The Feel of a Book
© Beverley Paine, 2004
Books come in all shapes, sizes and thickness. Some have pictures, some don't. Some are made from paper; some are made from cloth, some from card. Don't discriminate and judge some books as better than others. Let the reader take what he or she needs from each book, magazine, article, comic, or whatever. Know that whenever a child sees a book or magazine or picture book or rag book in your hand you are learning and having fun.
It doesn't matter what we read, we always learn something we didn't know before. It may be about what's in the book - a piece of information - or it may be a revelation about human nature, or about the self. Or it could be about how words are put together to make meaning, the role of punctuation or grammar...
Know that whenever you see a child reading he or she is learning something and having fun. It doesn't matter what they are reading. Enjoy the fact that he is happily reading something that has caught his attention for more than a moment and that the habit of reading is growing in his mind. There's a good chance this kid will never experience the tedium of boredom!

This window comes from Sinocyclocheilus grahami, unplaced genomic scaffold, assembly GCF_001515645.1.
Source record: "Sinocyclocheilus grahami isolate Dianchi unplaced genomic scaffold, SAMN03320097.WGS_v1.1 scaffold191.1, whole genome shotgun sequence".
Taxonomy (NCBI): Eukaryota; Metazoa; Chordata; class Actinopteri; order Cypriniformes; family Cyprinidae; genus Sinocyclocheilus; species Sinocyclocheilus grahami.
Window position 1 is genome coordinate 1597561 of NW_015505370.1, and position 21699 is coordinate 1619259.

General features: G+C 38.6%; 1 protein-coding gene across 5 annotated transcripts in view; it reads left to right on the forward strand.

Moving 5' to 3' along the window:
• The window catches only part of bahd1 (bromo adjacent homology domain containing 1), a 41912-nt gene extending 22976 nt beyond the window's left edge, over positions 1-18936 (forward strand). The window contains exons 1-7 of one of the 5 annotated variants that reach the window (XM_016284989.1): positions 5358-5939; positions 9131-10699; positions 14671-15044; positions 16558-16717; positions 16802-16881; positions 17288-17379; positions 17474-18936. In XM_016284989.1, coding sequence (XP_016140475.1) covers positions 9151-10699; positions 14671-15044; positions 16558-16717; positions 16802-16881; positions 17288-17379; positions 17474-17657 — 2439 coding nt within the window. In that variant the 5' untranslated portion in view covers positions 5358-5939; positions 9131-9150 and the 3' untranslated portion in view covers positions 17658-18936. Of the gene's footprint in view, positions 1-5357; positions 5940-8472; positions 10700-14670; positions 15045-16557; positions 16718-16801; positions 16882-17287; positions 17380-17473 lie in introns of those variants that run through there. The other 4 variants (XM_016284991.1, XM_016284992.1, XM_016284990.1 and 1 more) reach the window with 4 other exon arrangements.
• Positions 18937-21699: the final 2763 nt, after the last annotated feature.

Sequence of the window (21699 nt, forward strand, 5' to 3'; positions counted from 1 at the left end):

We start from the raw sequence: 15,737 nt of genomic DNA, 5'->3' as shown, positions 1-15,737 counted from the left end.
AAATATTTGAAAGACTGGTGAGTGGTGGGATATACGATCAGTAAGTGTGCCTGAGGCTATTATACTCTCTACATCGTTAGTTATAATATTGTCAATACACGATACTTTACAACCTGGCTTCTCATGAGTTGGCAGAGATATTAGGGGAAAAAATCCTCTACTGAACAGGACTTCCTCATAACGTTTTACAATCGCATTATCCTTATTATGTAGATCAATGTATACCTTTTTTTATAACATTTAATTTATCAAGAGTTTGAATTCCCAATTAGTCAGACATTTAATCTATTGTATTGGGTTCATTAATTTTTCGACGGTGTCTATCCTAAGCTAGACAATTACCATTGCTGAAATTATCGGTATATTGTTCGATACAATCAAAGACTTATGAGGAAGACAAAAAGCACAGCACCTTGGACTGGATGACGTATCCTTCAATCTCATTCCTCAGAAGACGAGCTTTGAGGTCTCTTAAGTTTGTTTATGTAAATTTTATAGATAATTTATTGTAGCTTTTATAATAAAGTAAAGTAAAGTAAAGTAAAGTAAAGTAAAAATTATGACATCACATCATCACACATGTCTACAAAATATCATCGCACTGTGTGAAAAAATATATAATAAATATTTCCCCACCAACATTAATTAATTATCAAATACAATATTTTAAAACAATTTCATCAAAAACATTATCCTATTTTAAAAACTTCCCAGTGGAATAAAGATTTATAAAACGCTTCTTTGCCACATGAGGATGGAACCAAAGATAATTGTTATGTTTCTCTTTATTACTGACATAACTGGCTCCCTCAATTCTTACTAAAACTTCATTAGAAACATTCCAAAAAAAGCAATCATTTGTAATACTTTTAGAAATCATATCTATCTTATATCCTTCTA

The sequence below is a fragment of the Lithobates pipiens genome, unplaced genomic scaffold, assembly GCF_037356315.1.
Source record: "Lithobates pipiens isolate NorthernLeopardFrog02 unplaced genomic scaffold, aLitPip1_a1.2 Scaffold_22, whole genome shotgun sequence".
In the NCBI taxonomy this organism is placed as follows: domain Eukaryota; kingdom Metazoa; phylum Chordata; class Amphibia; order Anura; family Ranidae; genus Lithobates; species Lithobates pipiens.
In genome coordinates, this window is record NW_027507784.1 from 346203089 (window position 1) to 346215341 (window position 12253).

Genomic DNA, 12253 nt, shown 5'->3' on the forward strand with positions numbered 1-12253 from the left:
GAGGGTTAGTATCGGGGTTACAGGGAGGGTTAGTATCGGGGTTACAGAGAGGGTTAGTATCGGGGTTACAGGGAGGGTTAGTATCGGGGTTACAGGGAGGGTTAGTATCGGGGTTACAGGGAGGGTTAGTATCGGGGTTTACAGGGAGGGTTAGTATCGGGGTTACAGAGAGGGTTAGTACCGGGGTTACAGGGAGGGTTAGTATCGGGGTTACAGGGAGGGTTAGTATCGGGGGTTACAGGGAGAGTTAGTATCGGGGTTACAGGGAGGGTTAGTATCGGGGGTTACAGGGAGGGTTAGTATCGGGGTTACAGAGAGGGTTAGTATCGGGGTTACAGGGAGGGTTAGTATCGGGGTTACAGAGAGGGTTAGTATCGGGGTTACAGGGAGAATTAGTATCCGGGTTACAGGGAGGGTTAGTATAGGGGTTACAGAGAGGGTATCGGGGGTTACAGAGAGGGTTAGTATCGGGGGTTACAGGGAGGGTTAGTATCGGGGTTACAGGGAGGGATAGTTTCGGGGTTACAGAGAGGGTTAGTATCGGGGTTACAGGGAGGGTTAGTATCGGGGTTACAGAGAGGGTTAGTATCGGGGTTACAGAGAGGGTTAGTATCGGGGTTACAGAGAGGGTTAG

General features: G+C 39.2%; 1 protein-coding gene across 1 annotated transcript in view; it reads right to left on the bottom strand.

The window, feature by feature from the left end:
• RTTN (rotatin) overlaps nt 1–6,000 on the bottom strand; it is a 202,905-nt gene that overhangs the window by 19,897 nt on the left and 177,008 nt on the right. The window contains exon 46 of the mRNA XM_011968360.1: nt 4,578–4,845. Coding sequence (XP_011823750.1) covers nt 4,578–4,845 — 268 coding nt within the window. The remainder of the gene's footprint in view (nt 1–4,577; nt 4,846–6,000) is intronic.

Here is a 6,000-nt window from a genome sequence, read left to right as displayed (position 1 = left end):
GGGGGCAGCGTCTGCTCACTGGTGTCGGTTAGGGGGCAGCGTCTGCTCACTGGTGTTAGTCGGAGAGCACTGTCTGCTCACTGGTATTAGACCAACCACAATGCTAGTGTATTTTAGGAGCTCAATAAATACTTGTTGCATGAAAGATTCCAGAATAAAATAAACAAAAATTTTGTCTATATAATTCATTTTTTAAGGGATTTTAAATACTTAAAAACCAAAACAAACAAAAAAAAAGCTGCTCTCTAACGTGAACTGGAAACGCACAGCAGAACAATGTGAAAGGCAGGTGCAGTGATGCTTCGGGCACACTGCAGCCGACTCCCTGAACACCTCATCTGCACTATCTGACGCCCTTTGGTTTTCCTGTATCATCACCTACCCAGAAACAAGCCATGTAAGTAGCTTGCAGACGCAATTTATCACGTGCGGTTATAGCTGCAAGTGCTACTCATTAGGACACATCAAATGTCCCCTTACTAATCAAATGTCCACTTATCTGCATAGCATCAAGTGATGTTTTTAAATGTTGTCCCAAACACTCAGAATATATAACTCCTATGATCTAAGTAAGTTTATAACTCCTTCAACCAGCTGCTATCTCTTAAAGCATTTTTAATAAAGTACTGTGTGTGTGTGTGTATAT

It's always concerned me that young children are encouraged to read mostly for pleasure at school, and that the focus on learning to read uses mostly fictional texts. I see few adults reading for pleasure, but every adult I meet reads for information almost continuously. Children see us reading from information as infants. By sharing what we find out from the words we read we teach children why we read, and why they will want to learn to read too. Reading gives us power: real learning power. And that's exciting to young people.
You can also encourage children to share information from their reading. You can do this even if they aren't reading yet by letting them know that their continuous gaze at a piece of writing is valued by you as 'reading.' I would often ask Thomas to 'read' what was on the cereal box, or in the advert he was gazing at. Even though he couldn't read the words he always gave me a reasonably accurate account, having gathered contextual hints from any pictures, or the nature of the material or book or sign he was looking at.
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We began educating our three children in 1985, when our eldest was aged five years. In truth, we had helped them learn what they need to learn as they grew and explored and discovered this amazing world since the moment they were born. I am a passionate advocate of allowing children to learn unhindered by unnecessary stress and competition, meeting developmental needs in ways that suit their individual learning styles and preferences. Ours was a homeschooling, unschooling and natural learning family! There are hundreds of articles on this site to help you build confidence as a home educating family. I hope that your home educating adventure is as satisfying as ours was!
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